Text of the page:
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Let me start this entry out by telling you what Uterine Prolapse is not. Uterine Prolapse is not a disease that you can make \u201cpretty\u201d or \u201cappealing\u201d for a campaign. It\u2019s not something that the World Health Organization or UNICEF has focused a campaign on (not because they don\u2019t care; they have done studies) because it\u2019s not killing anyone. Nor are cute little children involved that can be plastered all over television and computer screens, making people want to give to a cause.<\/span><\/p>\n\n

What Uterine Prolapse IS, is a debilitating condition in which a woman\u2019s can literally fall from her body through her vagina. This is a painful and life-altering condition that women throughout the developing world endure on a daily basis. Most of these women, living in rural areas where women\u2019s health is rarely if ever focused on don\u2019t know what is happening to them or where they can go for help. So instead, they continue to live with the debilitating pain and more often than not continue the daily hard labor that in most cases is a contributing factor to the condition.<\/span><\/span><\/p>\n\n

Due to the side effects of this condition (inability to have children, foul odor, inability to perform daily tasks) some women are shunned in their communities, their husbands divorce them and family members abandon them. This is called caused by the fact that these women simply don\u2019t know what\u2019s wrong with them and when they find out little to nothing can be done as it is too expensive for them to get the surgeries and procedures needed to correct the condition.<\/span><\/span><\/p>\n\n

So, what is Uterine Prolapse? It is a completely treatable condition that thousands of women suffer from, for what in my opinion is no good reason.<\/span><\/span><\/p>\n\n

The organization I\u2019m working with this summer, Care Women Nepal is attempting in its\u2019 small way to resolve this problem; starting with the rural villages in the Dhankuta District of Nepal. Care Women Nepal holds health camps throughout the year at which women can be educated on and screened for this condition. Once someone is recognized as having prolapse Care Women Nepal arranges for their transportation and treatment free of charge. It\u2019s a great organization that I\u2019m quite pleased to be a part of. I hope you\u2019ll continue to follow me on my journey as I visit the villages and help CWN in their cause.<\/span><\/span><\/p>\n”,”class”:””}]}[/content-builder]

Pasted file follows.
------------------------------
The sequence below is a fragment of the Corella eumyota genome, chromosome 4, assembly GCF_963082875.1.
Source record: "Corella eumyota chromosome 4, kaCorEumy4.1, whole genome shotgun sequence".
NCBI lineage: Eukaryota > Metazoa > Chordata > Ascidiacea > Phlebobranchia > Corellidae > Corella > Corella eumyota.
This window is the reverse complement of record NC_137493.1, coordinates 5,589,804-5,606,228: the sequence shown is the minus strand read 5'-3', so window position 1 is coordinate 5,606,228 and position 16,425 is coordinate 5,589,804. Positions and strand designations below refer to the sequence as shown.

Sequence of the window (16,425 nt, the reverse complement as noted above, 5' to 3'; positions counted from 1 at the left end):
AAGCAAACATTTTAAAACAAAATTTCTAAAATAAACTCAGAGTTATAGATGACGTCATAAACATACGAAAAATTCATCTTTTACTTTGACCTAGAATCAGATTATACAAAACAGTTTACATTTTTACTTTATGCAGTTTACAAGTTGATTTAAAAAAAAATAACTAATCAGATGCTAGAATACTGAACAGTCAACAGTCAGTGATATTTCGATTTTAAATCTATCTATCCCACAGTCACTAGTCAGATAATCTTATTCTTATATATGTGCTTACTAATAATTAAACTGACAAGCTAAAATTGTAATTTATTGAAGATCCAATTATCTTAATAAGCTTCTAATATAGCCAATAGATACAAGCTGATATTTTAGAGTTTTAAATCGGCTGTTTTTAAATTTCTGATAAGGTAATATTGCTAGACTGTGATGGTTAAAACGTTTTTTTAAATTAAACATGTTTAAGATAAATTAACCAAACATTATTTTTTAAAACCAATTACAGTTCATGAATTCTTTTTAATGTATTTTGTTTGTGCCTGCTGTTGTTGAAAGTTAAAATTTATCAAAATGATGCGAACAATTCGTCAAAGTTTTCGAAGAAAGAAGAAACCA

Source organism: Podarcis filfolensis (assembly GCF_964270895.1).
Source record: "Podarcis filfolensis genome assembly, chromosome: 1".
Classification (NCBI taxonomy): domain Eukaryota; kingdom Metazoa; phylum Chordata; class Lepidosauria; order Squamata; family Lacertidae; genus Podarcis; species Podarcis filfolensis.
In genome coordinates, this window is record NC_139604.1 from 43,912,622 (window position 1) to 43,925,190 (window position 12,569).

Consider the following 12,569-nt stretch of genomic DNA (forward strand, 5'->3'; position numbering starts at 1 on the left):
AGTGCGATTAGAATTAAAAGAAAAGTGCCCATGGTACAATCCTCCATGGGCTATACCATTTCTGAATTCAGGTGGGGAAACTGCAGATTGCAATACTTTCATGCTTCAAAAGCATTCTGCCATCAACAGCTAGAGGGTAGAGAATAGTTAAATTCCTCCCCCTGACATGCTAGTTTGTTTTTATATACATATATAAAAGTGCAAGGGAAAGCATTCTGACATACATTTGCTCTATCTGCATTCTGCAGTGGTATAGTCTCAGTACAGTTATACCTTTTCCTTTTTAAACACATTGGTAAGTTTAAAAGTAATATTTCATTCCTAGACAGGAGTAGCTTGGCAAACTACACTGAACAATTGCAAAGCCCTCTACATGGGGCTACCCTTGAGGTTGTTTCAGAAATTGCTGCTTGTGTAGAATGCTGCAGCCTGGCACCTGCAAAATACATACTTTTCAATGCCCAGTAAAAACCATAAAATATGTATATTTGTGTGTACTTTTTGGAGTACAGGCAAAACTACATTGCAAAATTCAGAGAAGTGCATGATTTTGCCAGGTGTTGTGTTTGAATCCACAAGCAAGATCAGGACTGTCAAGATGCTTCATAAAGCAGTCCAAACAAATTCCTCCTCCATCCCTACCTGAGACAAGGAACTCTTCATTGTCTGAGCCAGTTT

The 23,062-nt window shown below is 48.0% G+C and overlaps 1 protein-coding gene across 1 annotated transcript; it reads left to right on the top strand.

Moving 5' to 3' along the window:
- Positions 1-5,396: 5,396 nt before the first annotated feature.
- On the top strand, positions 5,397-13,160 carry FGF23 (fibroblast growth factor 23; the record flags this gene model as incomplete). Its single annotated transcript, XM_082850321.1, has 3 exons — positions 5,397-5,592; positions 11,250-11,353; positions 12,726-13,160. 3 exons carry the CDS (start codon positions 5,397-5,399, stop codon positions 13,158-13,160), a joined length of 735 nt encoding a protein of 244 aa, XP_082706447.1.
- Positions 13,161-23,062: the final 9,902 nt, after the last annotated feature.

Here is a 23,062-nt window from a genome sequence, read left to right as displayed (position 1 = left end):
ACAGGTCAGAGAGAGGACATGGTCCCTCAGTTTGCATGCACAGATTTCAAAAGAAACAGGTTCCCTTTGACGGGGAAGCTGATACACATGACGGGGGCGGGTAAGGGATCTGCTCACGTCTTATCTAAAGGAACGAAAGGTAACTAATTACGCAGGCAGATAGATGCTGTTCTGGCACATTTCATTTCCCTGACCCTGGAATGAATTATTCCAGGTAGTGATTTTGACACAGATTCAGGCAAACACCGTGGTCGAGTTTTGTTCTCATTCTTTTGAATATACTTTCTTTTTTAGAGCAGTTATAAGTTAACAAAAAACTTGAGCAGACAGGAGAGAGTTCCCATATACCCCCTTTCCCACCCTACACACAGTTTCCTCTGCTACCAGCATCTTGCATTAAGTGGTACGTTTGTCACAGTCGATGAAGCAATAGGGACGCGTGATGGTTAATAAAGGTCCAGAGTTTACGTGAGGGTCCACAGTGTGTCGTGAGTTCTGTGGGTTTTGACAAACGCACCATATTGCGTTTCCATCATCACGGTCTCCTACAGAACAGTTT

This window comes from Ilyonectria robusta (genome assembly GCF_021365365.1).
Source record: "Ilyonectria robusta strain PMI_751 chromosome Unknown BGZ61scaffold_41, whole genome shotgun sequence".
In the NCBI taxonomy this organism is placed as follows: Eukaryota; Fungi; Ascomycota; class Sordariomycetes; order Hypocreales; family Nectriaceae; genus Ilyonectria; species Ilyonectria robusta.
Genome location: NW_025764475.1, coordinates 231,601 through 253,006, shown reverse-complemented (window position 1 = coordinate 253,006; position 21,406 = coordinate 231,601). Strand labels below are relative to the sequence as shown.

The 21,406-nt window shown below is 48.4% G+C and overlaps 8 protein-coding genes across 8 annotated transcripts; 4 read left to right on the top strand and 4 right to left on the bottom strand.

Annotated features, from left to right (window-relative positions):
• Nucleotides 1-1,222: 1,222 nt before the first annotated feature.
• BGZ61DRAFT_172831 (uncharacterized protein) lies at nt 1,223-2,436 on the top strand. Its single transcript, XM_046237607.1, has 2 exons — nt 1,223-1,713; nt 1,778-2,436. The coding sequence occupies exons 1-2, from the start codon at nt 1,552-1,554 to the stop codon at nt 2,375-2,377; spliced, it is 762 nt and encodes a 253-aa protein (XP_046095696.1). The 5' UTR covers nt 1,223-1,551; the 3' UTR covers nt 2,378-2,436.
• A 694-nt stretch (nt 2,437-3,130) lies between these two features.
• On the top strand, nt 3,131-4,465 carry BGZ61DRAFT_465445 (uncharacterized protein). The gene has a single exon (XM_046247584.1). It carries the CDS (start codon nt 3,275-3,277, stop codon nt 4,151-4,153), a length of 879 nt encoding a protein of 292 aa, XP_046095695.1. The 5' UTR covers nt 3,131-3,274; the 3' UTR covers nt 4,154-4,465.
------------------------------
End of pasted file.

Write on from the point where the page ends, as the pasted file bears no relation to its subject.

Posted By Maya Washington (Nepal)

Posted Jun 10th, 2015

270 Comments

  • Yasmeen

    June 24, 2015

     

    Wow, what a powerful blog entry! I must admit that before reading this, I had never heard of Uterine Prolapse. Consequently, your first paragraph describing what Uterine Prolapse is NOT resonates with me, as it explains the lack of attention UP receives. Clearly, this tragic condition that so many women live with is often dismissed in the face of what is perceived as more “pressing” issues, making your work all the more valuable. I agree with Nada that what you are doing is very important – you are indeed achieving AP’s mission: “to give a voice to the voiceless.”

  • Annika

    June 25, 2015

     

    In our globalized world, we can feel bombarded by images of people suffering. But it’s easy to forget the “non-sexy” issues – those that don’t get media play, those that lack celebrity endorsements, viral videos. Thus, I agree with you in the critically important nature of Care Women Nepal’s work – not just in leading women with prolapse to treatment, but also in simply talking about the issue: giving it the attention it deserves, hopefully helping to reduce the social stigma. Best of luck in your fellowship, and I can’t wait to hear more!